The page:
The end of winter chores

The official first day of spring was on March 20 this year beginning at 12.54pm. It ushers in the vernal equinox when day and night are approximately equal in length and the Sun rises due east and due west. It is said also that on that day if you balance a newly-laid egg on its base it will remain standing upright. Having been tried with some success, the same cannot be said of a boxed egg of indeterminate age and if the experiment fails, the mess can always be made into an omelette.
The countryside in which I live did not wait for the official date but was bedecked overall with flowers and an outburst of young vegetation as soon as the clouds rolled back. Now the air is sweet with the smell of wild pear, mimosa and blossoming olive trees as well as the feline stink of wild white narcissi which promise much but are better left unpicked. Best of all is the end to lighting fires, of hauling ash out and logs in, and offering an extra hour to idle away.
The down side is a black and dead stove on a par with the silent television screen, mute in the absence of BBC TV. To enliven things, sometimes a sparrow drops in while attempting to build its nest in the chimney, takes an involuntary dust bath and frightens the living daylights out of Rusty the dog. Once liberated the bird exits an open window scattering dust everywhere.
During the past few weeks, it has been necessary to visit Portimão regularly, an experience that reminds me of the 1980s when roads in the Algarve were not much better than those found in poor third world countries. Parts of the EN125 are rapidly reverting to type, being patched, repatched and disintegrating into potholes.
Nearer the town areas of subsidence offer an interesting drive, rather like sailing a flat bottomed boat on a rough sea and there being no visible progress made with promised repairs, road surfaces will only continue to deteriorate.
A small car like mine continues to suffer grievous bodily harm with front axles grumbling, tracking out of true and a necessary stay in the repair shop – which means that together with an hour freed up in the absence of fire duties, there is no excuse not to get down to outstanding jobs around the house.
Seduced by coffee and a seat in the sun watching life go by, before I know it there is lunch, the afternoon siesta and Bingo! hardly worth starting after checking my emails and feeding the dog. There is always tomorrow.
Our local lanes make the EN125 look state of the art with their pre-nascent sink holes rather than potholes, hard core the size of hen eggs spread generously by tractors, trucks and a thrice daily bus and a trap for unwary motorcyclists.
I was late for an appointment the other day and hurrying round a corner on the way to Odiáxere came across three matronly Muscovy ducks enjoying a stroll in the sun. With ABS brakes engaged, we slid sideways on a bed of stones, missed them and sat, waiting for five minutes, amazed by their sang-froid and calm dignity. In contrast, when a neighbour’s hens took to the tarmac they were all flap and feathers, the few not yet taken by a local fox. Evidence that he has dined well comes in an occasional pile of feathers on my land.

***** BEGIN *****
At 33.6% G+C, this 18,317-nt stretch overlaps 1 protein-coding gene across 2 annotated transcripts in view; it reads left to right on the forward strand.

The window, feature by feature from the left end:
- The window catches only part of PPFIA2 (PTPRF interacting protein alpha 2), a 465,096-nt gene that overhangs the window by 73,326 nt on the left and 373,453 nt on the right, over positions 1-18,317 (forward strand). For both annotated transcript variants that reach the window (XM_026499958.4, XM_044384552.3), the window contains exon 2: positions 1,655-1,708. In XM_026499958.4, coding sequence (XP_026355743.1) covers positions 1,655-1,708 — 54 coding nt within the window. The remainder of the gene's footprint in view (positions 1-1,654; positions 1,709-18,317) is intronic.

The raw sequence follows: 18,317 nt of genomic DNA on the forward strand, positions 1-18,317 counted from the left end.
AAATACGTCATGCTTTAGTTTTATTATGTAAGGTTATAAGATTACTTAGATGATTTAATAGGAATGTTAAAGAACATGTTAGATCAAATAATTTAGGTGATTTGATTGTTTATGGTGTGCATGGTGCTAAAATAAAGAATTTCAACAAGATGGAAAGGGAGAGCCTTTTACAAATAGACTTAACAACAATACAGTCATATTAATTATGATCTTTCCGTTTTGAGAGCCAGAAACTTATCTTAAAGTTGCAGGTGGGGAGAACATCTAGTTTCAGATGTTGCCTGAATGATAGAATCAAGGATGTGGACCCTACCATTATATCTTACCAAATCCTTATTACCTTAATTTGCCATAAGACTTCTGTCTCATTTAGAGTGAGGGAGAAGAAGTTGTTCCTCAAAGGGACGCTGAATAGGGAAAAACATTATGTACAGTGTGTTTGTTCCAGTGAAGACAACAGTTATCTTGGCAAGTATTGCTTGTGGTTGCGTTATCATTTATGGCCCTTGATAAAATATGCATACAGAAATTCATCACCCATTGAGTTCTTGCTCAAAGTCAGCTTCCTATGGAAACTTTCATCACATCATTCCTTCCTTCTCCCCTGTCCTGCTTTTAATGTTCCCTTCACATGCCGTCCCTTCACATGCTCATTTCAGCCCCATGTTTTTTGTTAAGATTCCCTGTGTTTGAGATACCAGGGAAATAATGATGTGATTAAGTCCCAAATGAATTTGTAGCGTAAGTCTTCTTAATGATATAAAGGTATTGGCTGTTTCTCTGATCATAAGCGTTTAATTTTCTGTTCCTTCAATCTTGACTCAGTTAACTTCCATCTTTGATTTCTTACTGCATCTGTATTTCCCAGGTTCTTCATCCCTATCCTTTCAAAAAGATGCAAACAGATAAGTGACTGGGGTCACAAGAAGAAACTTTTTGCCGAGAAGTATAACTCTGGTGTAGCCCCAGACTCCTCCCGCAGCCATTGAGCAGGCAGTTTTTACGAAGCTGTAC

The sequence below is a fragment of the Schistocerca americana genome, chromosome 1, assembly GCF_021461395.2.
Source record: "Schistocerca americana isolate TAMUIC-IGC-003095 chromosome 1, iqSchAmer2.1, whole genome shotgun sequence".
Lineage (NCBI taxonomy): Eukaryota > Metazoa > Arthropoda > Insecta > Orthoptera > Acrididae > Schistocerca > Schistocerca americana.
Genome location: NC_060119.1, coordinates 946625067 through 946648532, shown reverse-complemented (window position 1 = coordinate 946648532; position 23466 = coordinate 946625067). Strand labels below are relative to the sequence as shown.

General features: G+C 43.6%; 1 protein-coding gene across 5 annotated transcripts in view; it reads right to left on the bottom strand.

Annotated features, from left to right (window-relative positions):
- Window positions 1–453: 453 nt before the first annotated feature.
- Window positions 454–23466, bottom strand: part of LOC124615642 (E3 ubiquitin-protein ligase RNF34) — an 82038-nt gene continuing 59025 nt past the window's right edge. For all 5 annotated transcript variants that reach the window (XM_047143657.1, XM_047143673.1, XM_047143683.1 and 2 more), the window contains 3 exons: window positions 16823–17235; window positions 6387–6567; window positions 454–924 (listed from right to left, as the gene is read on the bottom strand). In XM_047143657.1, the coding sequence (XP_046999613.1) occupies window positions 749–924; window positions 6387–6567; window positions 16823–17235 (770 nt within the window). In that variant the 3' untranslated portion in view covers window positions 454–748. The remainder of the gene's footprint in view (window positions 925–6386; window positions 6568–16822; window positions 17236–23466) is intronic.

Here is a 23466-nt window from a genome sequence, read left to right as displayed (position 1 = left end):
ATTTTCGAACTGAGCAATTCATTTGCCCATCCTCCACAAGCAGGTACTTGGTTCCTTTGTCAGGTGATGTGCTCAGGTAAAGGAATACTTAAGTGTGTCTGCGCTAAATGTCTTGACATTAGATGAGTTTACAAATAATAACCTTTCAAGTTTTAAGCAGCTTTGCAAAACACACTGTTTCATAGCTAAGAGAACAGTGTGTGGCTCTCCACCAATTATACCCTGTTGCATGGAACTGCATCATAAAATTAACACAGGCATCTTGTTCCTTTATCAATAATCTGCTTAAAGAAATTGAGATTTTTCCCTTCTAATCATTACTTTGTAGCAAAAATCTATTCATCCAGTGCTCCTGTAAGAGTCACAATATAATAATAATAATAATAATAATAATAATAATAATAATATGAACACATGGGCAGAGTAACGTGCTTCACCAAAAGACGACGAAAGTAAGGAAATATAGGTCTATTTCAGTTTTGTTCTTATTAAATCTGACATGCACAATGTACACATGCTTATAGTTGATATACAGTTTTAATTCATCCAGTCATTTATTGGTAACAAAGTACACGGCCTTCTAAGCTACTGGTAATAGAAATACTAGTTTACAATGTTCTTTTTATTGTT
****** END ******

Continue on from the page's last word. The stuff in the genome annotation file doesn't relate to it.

It is a sad fact that what should be a safe place for families and their dogs to walk can be anything but on a public footpath. Alongside the sea there is a designated walkway on cliffs between Lagos and Luz Bay where, on one stretch, rolls of razor wire reminiscent of a prison camp line the path. Sharp enough to shred the legs of a child, animal or anyone unlucky enough to trip and fall it raises the question why anyone should enclose their land by such dangerous means unless something sinister lurks within.
On a brighter note, it is a joy to welcome the first of the spring holiday-makers, seen in Lagos and on the beaches. Stripped to shirts and shorts in search of a tan a few were already turning pink while others braved a chilly wind sporting goose pimples.
Some hardy souls were swimming off the town beach complaining of the cold in loud English voices, stiff upper lips firmly in place backed up by true grit and a masochistic streak. That being said their stoicism is nothing compared with that of a member of St. Vincent’s Church in Luz who swims every morning before breakfast all through the year.
We are a resilient people but in the presence of a new hazard on the roads of Portugal, speed of reaction is essential if we are to remain unscathed. A new law promulgated on January 1 this year lays down rules on the correct use of roundabouts. Now, when driving accordingly, infringements are rife and dangerous with an ever-present danger from motorists incorrectly on an outside lane choosing to turn left and in doing so, almost remove one’s offside front wing.
By Margaret Brown
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Margaret Brown is one of the Algarve Resident’s longest standing contributors and has lived in the Algarve for more than 20 years.